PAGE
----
How Automating My Debt Payments Saved Me Serious Money

by Jason Unger

We often talk about financial automation as a convenience. Instead of having to remember to pay your bills before their due dates, they’ll get paid automatically.

But for some bills, there’s actually a financial incentive to automating your payments.

While some service providers (like Sprint) may give you a one-time credit for automatic payments and online invoicing, you might be able to save a lot more cash on longer-term loans.

Shaving Interest off of Student Loans

When I graduated from college, I had a pretty fat student loan debt. It’s not anything to write home about, but I’m still paying it off.

About 9 months after I graduated, I consolidated my loans with the Department of Education’s Direct Loan Servicing Program. As part of the re-payment process, you have the option to enroll in the Electronic Debiting Account (EDA) repayment method.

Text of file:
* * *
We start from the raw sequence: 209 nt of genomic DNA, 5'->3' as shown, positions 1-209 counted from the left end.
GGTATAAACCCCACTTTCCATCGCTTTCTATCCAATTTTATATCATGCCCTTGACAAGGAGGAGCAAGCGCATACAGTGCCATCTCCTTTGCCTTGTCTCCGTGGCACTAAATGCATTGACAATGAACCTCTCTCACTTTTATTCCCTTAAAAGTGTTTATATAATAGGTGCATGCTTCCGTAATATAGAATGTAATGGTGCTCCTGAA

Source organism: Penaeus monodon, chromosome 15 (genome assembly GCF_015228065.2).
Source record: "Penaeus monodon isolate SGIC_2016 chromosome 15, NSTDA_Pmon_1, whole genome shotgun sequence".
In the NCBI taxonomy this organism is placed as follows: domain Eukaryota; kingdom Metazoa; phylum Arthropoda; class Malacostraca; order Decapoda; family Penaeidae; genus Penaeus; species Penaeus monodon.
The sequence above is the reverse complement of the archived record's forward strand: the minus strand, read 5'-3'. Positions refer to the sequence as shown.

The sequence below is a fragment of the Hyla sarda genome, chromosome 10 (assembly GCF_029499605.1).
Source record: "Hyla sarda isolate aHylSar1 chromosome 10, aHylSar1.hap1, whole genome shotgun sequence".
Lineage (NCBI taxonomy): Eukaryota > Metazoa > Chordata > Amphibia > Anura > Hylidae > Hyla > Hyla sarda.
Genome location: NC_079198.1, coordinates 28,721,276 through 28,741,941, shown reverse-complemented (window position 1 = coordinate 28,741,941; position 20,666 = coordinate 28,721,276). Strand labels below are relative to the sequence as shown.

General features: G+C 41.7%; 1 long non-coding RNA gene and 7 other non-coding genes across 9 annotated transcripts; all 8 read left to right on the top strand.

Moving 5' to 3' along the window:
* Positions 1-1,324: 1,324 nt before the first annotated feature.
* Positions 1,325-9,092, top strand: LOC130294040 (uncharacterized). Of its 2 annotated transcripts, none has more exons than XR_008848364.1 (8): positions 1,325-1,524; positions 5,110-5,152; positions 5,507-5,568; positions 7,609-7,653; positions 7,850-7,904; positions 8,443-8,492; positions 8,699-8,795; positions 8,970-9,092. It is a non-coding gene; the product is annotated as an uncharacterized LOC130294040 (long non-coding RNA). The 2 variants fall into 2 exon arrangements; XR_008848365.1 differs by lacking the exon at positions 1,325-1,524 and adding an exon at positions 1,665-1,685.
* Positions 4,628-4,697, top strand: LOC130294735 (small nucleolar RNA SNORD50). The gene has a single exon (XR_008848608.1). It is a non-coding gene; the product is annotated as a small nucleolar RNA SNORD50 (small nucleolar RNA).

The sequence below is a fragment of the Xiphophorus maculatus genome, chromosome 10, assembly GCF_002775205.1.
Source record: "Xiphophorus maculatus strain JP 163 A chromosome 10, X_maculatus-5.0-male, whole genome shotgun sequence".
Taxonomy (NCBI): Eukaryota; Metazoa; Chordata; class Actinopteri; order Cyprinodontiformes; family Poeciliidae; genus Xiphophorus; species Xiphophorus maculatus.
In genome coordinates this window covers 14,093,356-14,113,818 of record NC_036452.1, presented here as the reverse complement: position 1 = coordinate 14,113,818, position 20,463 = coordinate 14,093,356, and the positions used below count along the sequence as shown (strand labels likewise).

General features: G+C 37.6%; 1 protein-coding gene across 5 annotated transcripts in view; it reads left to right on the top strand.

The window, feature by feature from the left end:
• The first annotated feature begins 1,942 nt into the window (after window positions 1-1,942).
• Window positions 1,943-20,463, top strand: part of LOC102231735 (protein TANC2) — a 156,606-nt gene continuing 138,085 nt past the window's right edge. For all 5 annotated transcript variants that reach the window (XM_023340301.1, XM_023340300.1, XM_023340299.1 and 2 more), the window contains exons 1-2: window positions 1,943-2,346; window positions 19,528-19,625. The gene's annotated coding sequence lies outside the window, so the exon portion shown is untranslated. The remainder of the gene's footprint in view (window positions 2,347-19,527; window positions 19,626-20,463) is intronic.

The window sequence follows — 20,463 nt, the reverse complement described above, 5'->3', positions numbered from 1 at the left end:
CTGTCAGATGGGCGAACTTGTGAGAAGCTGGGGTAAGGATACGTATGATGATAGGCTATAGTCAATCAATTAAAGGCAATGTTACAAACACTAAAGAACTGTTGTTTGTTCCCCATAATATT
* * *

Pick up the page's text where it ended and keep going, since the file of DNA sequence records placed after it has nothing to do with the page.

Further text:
Like with all autopayment services, the provider wants to ensure that they’re getting paid every month, on-time and in full.

So, in order to get more people to enroll, they offer a quarter point discount (.25%) on the loan’s interest rate. Instead of a 5.375% APR, it’s down to 5.125%.

The second bonus comes from making the first 12 payments on-time — an easy thing to do when you’re in an autopayment program.

What’s Your Debt Reduction Story?

Next week, I’ll be hosting the Carnival of Debt Reduction, sharing your stories about paying off your debt.

If you’ve got a great story, submit it to the carnival now.

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